By Chad Hollis, The Dartmouth Staff
Published on Friday, May 25, 2012
Full disclosure: This is the last Hollisto’s World that I will ever write for The Dartmouth.
Like most seniors on campus, it’s time for me to move on. As much as I want to fail Econ 49, get Parkhursted and return next winter for a “victory lap,” I know that this is a bad call. I’m pretty sure my future employers won’t accept “nostalgia” as a valid excuse for almost failing out of college.
Writing these final 800 words is probably the hardest task I’ve ever attempted. I’d rather take all of my Econ 20 exams again than give up my column. On second thought, f*ck that. No offense to any Econ profs that read this, but taking Econ 20 is equivalent to allowing a swarm of Amazonian bullet ants burrow tunnels deep into my cerebral cortex.
I’ve spent the majority of my Dartmouth career writing for The Dartmouth. Combined with my tenure on the Dartmouth football team, it has been the most fulfilling activity of my Dartmouth career. After seven terms writing 48 columns, I’ve gotten the chance to reflect on several things.
First, I wasn’t even supposed to be a columnist. At the end of sophomore spring, I was assigned to interview a campus athlete for the weekly “One-on-One” segment. I “accidentally” forgot to find an interview subject and instead turned in the awkwardly named “Hollisto’s Mailbag” column to my editors. The rest is history.
I’m also amazed at how much I’m allowed to swear in a campus publication. Every week, I send in absurd phrases with gratuitous curse words and all of them surprisingly make it to print.
Finally, I would not have been able to write a single paragraph or sentence without the wonderful Dartmouth community that so willingly accepted me four years ago.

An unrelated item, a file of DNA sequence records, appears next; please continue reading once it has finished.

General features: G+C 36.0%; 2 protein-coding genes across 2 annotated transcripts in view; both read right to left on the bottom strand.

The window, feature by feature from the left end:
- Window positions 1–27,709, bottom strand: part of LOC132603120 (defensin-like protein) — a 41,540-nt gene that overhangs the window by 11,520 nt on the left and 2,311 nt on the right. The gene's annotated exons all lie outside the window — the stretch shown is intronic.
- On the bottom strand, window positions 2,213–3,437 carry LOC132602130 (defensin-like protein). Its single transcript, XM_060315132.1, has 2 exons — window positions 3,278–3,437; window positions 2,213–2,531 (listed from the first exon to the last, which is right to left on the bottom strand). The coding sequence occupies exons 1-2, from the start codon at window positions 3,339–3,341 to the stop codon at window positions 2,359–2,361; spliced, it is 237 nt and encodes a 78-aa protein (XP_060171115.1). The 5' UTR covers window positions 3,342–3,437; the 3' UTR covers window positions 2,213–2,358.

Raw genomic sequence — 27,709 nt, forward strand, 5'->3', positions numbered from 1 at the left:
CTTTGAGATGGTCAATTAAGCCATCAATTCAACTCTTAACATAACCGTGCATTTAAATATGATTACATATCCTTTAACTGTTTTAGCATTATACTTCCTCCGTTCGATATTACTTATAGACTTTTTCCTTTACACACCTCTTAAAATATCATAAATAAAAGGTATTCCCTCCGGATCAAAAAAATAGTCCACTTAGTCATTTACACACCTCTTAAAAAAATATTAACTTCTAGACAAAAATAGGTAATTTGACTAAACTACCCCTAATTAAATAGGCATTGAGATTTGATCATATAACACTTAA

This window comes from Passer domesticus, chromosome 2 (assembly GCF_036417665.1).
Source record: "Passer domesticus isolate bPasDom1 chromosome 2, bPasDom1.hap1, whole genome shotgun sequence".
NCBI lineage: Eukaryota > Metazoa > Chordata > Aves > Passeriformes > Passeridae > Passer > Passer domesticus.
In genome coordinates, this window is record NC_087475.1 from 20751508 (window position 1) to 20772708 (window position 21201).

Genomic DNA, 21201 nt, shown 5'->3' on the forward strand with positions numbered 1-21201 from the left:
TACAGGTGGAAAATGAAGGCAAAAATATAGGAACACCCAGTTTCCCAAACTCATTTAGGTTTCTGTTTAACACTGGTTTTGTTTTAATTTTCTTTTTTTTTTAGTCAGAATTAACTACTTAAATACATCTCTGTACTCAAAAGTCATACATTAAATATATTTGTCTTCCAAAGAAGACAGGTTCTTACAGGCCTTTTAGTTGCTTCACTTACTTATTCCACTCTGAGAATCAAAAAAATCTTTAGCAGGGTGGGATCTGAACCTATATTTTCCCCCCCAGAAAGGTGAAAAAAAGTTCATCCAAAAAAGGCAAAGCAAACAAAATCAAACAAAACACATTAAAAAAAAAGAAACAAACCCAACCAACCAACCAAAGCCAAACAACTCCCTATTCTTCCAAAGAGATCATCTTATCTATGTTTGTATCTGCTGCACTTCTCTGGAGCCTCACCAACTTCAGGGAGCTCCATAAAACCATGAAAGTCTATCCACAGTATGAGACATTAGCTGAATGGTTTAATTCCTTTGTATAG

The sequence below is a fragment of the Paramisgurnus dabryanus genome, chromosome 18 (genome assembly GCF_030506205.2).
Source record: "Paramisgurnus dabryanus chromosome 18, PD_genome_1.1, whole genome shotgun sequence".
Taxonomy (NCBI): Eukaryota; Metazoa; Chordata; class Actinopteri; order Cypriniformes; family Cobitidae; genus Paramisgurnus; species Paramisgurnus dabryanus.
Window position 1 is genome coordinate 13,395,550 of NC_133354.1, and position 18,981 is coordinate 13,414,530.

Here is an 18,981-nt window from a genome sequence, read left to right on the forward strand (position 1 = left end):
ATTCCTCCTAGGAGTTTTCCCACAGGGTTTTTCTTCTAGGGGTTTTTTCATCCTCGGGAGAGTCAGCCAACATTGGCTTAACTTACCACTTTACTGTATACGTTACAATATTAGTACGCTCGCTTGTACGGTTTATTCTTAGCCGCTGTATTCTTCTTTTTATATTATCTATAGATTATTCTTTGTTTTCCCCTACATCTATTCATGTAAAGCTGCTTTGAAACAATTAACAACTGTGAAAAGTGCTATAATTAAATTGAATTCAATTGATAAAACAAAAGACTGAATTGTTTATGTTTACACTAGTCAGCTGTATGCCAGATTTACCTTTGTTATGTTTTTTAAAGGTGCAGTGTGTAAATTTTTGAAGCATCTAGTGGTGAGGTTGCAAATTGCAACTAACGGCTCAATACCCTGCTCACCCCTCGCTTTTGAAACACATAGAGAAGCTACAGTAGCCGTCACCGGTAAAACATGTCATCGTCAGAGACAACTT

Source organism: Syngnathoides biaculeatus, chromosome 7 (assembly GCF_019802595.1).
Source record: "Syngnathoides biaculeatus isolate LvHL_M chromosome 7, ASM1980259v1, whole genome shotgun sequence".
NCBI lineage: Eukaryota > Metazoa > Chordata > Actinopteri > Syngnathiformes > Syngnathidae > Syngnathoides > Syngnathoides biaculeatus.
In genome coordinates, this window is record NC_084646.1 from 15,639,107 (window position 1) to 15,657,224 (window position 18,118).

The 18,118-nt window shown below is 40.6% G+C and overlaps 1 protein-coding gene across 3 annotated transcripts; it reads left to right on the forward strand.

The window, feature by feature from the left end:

I don’t want my final column to be a tearjerker — that’s not my style. Instead, I want to dedicate it to the best four years of my life.
Dartmouth isn’t perfect and neither are its athletic teams. A prime example is the 2008 football team that failed to win a single game. I happened to be a member of this winless squad, and I’ll tell you that going “defeated” isn’t exactly the ideal way to start your college career.
This isn’t the first time I’ve written about my freshman football season, and it won’t be the last time I talk about it. The hardships I faced developed my character and helped me establish lifetime friendships with the guys who stood together during the roughest of times.
Dartmouth has a way of teaching through experience. We’ve all had good times, and we’ve all felt despair, but we wake up the next day, go to class and continue to explore this peculiar bubble that we call home. We’ve met people we love and people that we don’t particularly care for, but most of our daily interactions have shaped the adults we’ve grown into today.
Like my time at Dartmouth, my column is only a temporary blip on this college’s epic timeline. Great writers have filled my spot before me, and I’m sure even better ones will follow. I’m just honored that I was able to contribute a few columns while I was here.
During my seven terms writing, I’ve contributed over 40,000 words to this paper. Ironically, I’ve written less than 20,000 words for official school projects. Homework is a task — these columns are a treat. Every single word I’ve written has been inspired by my Dartmouth peers. It’s easy to write when so many people are guiding my hands.
We are often so consumed with our busy schedule full of exams, clubs and pong dates that we forget to truly admire the little things that make this place one of the most special schools in the world. We are taught by world-renowned scholars and sit in class with Olympic athletes. We can have random intellectual conversations in Collis and then see that same person hold a pong table for an entire night.
Us seniors are graduating in less 16 days. Take these last two weeks and enjoy them with the people who’ve helped create an unforgettable four years. You’re not going to remember your final Socy paper 30 years from now, but you’ll remember watching the sunrise with your friend who pulled that all-nighter right next to you. These were the most formative years of my life, and I’m sure nearly every senior will say the same thing.
I feel incredibly blessed to be surrounded by so many amazing people, and I’m happy to know that so many people that I love and respect have been able to read my words. It’s been real Dartmouth — I’ve had a great run.